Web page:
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Market Relationships

This note was originally published at 8am on February 05, 2013 for Hedgeye subscribers.

“Zeus ordained that only in sorrow and in suffering do we find wisdom’s way . . . by suffering we shall gain understanding.”

-AESCHYLUS, Agamemnon

 

A week ago I had memorable birthday and while I’m not quite forty, I’m getting pretty darn close.  As usual, my friends and family delivered in helping me celebrate.  Keith and his wife Laura invited me out to their house for a fine birthday dinner.  I also received a few books, including one called, “How to Be an Adult in Relationships: The Five Key Lessons to Mindful Loving.”

 

I think the person that sent me this book meant it as a gag gift, although I’m sure, as with most jest, there was some truth imbedded in the gift. Setting aside an analysis of my relationship history, I think we can all agree on the fact that relationships, and fruitful ones, are really the key to success and happiness in life.  As stock market operators, we all have a relationship with a gentleman called Mr. Market.

 

The quote at the start of this note is actually very applicable to the stock market.  The best lessons learned from investing typically come from the mistakes.  Further, as my colleague and Hedgeye restaurant Sector Head tweeted last night:

 

“$YUM is the annual reminder of how humbling this job actually is . . .”

 

In this instance, Howard Penney was referring to the results from Yum Brands, a company he had been favorably disposed to going into the quarter, which provided disappointing guidance based on worse than expected results in China.  Howard gets many more calls right than he gets wrong (see our 300%+ gain in Starbucks as evidence), but his point on $YUM is a good one – just when we are least expecting it the market humbles us.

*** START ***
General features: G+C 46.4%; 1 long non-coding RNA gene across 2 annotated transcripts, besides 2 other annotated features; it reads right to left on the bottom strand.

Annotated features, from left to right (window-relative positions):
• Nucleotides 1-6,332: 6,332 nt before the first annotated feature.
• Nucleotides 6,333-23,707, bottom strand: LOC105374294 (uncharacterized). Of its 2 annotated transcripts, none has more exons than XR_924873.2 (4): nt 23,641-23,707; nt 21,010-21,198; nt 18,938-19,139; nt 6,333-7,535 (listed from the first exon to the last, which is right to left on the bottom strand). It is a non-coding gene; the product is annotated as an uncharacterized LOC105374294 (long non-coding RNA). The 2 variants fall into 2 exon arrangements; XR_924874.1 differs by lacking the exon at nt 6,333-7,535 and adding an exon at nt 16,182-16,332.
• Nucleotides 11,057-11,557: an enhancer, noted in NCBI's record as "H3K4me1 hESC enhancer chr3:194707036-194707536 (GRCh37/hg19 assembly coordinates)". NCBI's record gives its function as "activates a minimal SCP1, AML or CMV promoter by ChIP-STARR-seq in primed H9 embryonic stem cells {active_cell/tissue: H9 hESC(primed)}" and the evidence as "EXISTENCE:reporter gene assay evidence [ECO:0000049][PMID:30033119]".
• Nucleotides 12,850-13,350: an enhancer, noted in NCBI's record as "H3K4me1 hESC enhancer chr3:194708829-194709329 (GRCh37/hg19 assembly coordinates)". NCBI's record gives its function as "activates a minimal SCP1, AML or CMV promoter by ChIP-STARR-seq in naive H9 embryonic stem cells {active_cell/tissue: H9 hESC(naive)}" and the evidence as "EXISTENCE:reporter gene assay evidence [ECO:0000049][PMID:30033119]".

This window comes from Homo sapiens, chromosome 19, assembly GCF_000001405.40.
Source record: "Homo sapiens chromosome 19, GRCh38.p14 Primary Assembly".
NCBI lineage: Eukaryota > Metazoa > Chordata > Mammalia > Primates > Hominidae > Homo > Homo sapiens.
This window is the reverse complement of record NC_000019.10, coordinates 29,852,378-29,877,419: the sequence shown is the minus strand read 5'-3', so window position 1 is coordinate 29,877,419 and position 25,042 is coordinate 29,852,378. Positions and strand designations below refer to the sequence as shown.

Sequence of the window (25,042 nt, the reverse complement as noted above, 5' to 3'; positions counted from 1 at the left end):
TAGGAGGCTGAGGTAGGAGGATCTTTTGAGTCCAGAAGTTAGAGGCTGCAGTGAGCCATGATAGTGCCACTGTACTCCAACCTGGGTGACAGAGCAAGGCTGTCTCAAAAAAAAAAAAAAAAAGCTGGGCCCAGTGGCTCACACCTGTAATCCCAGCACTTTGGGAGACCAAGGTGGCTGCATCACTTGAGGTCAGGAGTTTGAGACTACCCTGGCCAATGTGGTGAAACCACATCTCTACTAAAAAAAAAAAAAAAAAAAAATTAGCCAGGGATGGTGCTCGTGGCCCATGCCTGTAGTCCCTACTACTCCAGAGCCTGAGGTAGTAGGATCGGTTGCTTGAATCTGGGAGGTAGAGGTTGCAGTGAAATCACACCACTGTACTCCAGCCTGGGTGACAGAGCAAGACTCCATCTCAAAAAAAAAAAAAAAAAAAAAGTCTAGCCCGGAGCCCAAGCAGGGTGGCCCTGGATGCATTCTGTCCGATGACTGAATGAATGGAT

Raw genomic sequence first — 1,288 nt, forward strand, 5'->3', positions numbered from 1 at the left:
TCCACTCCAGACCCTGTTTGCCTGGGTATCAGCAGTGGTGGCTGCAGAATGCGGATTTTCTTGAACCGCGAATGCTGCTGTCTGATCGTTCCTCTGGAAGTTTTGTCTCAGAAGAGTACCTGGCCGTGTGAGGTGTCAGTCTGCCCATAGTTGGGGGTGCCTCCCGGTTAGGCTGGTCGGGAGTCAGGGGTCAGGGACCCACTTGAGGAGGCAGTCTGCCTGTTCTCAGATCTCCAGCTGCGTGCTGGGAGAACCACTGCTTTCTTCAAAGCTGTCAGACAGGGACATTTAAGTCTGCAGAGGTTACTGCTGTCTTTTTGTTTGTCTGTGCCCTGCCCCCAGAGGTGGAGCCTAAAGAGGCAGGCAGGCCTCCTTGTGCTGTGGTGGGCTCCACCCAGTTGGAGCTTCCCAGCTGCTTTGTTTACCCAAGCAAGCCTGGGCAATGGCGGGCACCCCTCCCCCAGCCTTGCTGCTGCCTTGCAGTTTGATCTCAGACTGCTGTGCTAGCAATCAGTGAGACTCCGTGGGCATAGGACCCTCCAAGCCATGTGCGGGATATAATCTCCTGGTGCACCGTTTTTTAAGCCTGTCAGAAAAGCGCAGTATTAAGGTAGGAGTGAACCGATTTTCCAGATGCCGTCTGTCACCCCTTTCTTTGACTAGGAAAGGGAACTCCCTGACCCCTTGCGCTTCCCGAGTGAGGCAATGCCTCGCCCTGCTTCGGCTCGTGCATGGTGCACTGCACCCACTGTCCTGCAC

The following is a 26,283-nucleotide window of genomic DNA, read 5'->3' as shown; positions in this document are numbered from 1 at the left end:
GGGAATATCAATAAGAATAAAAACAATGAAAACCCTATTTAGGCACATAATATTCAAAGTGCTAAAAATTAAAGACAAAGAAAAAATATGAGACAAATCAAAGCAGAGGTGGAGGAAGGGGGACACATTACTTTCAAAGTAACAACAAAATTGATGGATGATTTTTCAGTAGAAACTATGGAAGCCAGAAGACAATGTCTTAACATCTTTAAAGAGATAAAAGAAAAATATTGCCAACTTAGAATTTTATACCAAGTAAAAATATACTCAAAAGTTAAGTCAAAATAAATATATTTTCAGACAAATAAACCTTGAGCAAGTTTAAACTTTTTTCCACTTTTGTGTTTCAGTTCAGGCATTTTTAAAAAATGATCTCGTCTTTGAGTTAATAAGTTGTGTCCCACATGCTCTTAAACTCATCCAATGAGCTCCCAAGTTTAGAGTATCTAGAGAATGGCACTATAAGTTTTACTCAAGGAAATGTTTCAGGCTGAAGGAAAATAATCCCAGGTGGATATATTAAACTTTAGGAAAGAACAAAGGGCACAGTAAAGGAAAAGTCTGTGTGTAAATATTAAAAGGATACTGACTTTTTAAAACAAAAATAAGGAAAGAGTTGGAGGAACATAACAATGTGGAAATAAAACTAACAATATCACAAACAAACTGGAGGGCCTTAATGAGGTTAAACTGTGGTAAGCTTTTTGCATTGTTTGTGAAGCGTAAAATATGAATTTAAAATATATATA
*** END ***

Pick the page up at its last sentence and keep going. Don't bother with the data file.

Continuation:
Speaking of humbling markets, the European sovereign debt market is once again becoming relevant.  In the Chart of the Day today, we look at the Spanish 10-year over the last three weeks.  On January 14th, the Spanish 10-year was yielding 4.95% and today is yielding 5.44%.  In the last three weeks, Spanish yields have spiked 10%. 

 

If I were an investor in Spanish and European sovereign debt generally, I’d probably be demanding a higher yield for the inherent acceleration in risk over the last few weeks.  First, Spanish Prime Minister Mariano Rajoy has been under attack for purportedly taking secret payments over a more than ten year period, with the evidence seemingly well documented.  Secondly, ahead of the EU Summit this week, French President Francois Hollande stated:

 

“A monetary zone must have an exchange rate policy or else it ends up subjected to an exchange rate that does not match the true state of its economy.”

 

The translation from French is simply this: Hollande does not believe the market should determine the price of the Euro.

 

The economic data out of Europe this morning will likely only serve to bolster Hollande’s arguments.  The Eurozone PMI Services numbers were reported this number and on aggregate January came in at 48.6 versus 47.8.  There were a number of positive surprises with the U.K. coming in at 51.5 and Germany at 55.7.  Unfortunately, for Hollande and his government’s policies France was a disaster at 43.6.  The other disaster in European economic data was December retail sales down -3.4% year-over-year. 

 

On one hand, Hollande is correct that with both Japan and the United States actively devaluing their currencies, Europe will be at a disadvantage in terms of exports if they don’t follow suit.  Unfortunately, like most wars, this ongoing currency is destined to end poorly.  The reality remains that no country in the history of the world has devalued its way to prosperity, though the Japanese have certainly tried.

 

On that last point, this morning the Japanese are once again upping the devaluation ante.  Bank of Japan Governor Shirakawa announced late yesterday that he would be leaving office on March 19th, a full three weeks earlier than planned.  At the same, two deputy governors will be leaving office.  It seems Prime Minister Abe realizes that political life in Japan is short, and that he needs new leadership at the Bank of Japan to aid in implementing his inflationary policies as soon as possible.  And so, the currency wars continue.

 

The question related to Japan is just how aggressive will the government get in terms of devaluing.  As my colleague Darius Dale wrote yesterday: